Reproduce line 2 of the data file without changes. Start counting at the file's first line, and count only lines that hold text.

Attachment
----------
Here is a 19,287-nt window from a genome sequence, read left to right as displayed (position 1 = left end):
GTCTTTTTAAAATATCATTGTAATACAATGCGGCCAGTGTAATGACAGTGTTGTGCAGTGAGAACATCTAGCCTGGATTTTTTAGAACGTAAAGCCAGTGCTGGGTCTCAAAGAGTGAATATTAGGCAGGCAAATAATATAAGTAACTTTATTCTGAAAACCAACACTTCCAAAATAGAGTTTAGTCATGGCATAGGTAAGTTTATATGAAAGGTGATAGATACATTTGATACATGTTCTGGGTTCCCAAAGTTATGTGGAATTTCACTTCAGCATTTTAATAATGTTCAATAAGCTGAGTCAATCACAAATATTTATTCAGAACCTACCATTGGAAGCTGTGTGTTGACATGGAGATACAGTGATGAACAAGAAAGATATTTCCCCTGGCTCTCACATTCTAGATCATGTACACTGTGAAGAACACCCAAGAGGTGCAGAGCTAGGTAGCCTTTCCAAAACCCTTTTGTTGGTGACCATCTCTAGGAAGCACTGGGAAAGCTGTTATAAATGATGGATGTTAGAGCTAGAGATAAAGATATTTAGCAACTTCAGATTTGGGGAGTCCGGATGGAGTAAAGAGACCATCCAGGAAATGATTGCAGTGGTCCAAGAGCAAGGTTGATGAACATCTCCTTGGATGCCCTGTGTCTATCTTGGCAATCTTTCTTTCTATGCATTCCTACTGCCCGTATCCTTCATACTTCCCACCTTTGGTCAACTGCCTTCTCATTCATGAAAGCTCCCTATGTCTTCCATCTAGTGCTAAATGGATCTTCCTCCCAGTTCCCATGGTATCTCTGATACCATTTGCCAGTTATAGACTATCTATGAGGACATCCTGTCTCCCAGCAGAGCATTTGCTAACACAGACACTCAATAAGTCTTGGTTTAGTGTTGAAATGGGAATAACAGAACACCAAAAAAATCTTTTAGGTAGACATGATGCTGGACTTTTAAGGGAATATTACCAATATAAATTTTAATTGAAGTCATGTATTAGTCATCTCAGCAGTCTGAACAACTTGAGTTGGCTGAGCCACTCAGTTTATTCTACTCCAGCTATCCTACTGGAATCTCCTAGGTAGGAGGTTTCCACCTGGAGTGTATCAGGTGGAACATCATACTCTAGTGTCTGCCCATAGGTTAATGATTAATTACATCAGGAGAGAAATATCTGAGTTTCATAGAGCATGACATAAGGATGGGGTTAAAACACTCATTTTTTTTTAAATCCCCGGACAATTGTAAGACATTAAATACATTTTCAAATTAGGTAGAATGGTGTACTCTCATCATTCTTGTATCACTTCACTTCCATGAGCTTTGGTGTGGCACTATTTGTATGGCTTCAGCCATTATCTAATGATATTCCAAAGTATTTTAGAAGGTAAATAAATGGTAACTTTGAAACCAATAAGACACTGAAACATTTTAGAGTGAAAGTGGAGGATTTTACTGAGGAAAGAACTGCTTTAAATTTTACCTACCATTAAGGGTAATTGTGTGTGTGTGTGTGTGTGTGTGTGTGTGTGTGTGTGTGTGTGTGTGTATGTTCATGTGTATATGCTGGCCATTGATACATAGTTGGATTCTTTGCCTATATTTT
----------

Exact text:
GTCTTTTTAAAATATCATTGTAATACAATGCGGCCAGTGTAATGACAGTGTTGTGCAGTGAGAACATCTAGCCTGGATTTTTTAGAACGTAAAGCCAGTGCTGGGTCTCAAAGAGTGAATATTAGGCAGGCAAATAATATAAGTAACTTTATTCTGAAAACCAACACTTCCAAAATAGAGTTTAGTCATGGCATAGGTAAGTTTATATGAAAGGTGATAGATACATTTGATACATGTTCTGGGTTCCCAAAGTTATGTGGAATTTCACTTCAGCATTTTAATAATGTTCAATAAGCTGAGTCAATCACAAATATTTATTCAGAACCTACCATTGGAAGCTGTGTGTTGACATGGAGATACAGTGATGAACAAGAAAGATATTTCCCCTGGCTCTCACATTCTAGATCATGTACACTGTGAAGAACACCCAAGAGGTGCAGAGCTAGGTAGCCTTTCCAAAACCCTTTTGTTGGTGACCATCTCTAGGAAGCACTGGGAAAGCTGTTATAAATGATGGATGTTAGAGCTAGAGATAAAGATATTTAGCAACTTCAGATTTGGGGAGTCCGGATGGAGTAAAGAGACCATCCAGGAAATGATTGCAGTGGTCCAAGAGCAAGGTTGATGAACATCTCCTTGGATGCCCTGTGTCTATCTTGGCAATCTTTCTTTCTATGCATTCCTACTGCCCGTATCCTTCATACTTCCCACCTTTGGTCAACTGCCTTCTCATTCATGAAAGCTCCCTATGTCTTCCATCTAGTGCTAAATGGATCTTCCTCCCAGTTCCCATGGTATCTCTGATACCATTTGCCAGTTATAGACTATCTATGAGGACATCCTGTCTCCCAGCAGAGCATTTGCTAACACAGACACTCAATAAGTCTTGGTTTAGTGTTGAAATGGGAATAACAGAACACCAAAAAAATCTTTTAGGTAGACATGATGCTGGACTTTTAAGGGAATATTACCAATATAAATTTTAATTGAAGTCATGTATTAGTCATCTCAGCAGTCTGAACAACTTGAGTTGGCTGAGCCACTCAGTTTATTCTACTCCAGCTATCCTACTGGAATCTCCTAGGTAGGAGGTTTCCACCTGGAGTGTATCAGGTGGAACATCATACTCTAGTGTCTGCCCATAGGTTAATGATTAATTACATCAGGAGAGAAATATCTGAGTTTCATAGAGCATGACATAAGGATGGGGTTAAAACACTCATTTTTTTTTAAATCCCCGGACAATTGTAAGACATTAAATACATTTTCAAATTAGGTAGAATGGTGTACTCTCATCATTCTTGTATCACTTCACTTCCATGAGCTTTGGTGTGGCACTATTTGTATGGCTTCAGCCATTATCTAATGATATTCCAAAGTATTTTAGAAGGTAAATAAATGGTAACTTTGAAACCAATAAGACACTGAAACATTTTAGAGTGAAAGTGGAGGATTTTACTGAGGAAAGAACTGCTTTAAATTTTACCTACCATTAAGGGTAATTGTGTGTGTGTGTGTGTGTGTGTGTGTGTGTGTGTGTGTGTGTGTGTGTATGTTCATGTGTATATGCTGGCCATTGATACATAGTTGGATTCTTTGCCTATATTTT